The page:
Where's the Whisky? A Cautionary Tale for Brand Extensions
Employing a brand extension strategy can be a powerful way to leverage an existing brand and its consumer reputation to promote a new product, flavor, or product variation. However, it can also mislead consumers and result in consumer confusion. Confusion is particularly possible when a brand uses an established trademark for one type of product to release a new, different product into the market, leading to potential trademark disputes and litigation. The expectations associated with the established brand may be left unmet by the new product, or the company may fail to adequately distinguish the new product from existing products.
The maker of Fireball Cinnamon Whisky, Sazerac, is under fire for its allegedly misleading labeling of its new "cinnamon malt beverage" product. The suit alleges fraud by Sazerac, claiming that its new mini bottles of "Fireball"-branded products sold in convenience stores and supermarkets contain no whisky, although the labels for this new product are virtually identical to the labels for their existing Fireball Cinnamon Whisky product.
One of the differences is that the bottles containing whisky are identified as "Fireball Cinnamon Whisky," while the new malt version is simply identified as "Fireball Cinnamon," as shown in the labels below:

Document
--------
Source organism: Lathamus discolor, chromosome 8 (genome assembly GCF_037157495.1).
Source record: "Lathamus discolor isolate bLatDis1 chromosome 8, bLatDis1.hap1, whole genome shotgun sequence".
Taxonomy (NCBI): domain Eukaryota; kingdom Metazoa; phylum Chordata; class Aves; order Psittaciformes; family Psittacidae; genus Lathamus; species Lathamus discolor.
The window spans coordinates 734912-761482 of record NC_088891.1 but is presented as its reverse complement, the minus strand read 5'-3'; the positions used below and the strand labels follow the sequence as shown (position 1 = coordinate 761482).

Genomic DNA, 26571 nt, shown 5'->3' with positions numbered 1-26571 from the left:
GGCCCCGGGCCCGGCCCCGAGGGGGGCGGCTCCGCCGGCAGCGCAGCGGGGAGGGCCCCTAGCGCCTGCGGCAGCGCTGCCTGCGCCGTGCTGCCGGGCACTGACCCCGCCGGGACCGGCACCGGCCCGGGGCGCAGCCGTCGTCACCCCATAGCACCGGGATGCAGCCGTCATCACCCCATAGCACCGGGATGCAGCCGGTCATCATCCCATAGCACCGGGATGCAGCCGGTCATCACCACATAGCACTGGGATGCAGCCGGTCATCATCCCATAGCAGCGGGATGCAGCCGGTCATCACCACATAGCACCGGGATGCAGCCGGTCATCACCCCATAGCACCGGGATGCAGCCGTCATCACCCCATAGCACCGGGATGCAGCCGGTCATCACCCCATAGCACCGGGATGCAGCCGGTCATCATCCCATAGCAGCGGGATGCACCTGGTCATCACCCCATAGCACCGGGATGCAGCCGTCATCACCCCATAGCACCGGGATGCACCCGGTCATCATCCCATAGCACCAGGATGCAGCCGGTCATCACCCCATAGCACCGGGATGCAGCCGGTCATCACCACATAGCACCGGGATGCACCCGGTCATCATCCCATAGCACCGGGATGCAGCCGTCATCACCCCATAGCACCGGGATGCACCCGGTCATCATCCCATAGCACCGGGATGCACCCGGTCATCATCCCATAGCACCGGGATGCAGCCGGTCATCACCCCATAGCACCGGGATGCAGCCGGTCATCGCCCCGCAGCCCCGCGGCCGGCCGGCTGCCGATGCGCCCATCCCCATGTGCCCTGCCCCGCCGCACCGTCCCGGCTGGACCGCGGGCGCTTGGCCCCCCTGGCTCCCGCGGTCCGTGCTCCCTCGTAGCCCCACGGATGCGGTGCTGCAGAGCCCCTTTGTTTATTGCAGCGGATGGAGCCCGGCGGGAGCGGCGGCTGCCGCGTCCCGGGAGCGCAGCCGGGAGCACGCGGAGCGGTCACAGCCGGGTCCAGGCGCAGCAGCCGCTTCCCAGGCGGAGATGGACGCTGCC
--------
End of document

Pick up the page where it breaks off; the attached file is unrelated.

The lawsuit alleges that most purchasers would not notice the difference in the product indication, and that this "bait and switch" was intentional. Further, the case alleges Fireball Cinnamon's statement of composition, written in the smallest permitted size, describing its contents as a "malt beverage with natural whisky and other flavors and caramel color" is a "clever turn of phrase" and is intended to mislead consumers into thinking that it refers to the presence of natural whisky in the product rather than the product being flavored to taste like Cinnamon Whisky. This confusion arises from the possibility that some consumers may not recognize that "natural whisky [flavor]" is not synonymous with the spirit itself.
The strong "Fireball" trademark itself is part of the problem for Sazerac. "Fireball" was successfully established by Sazerac as a well-known brand for its original cinnamon whisky product. This raises the question whether the company is now leveraging its existing well-known brand to mislead consumers.
While brand extensions are often a great way to leverage an existing brand to introduce new products to your customers, if the result is misleading it could severely damage a company's reputation and be counterproductive. The Fireball case highlights the importance of carefully considering whether an existing brand is a good fit for a new product. One consideration is ensuring that consumer expectations associated with the established brand are met and that the use of the established brand with a new product is not misleading or deceptive.
*Simran Kaur is a law clerk in the Portland, Oregon, office of Davis Wright Tremaine.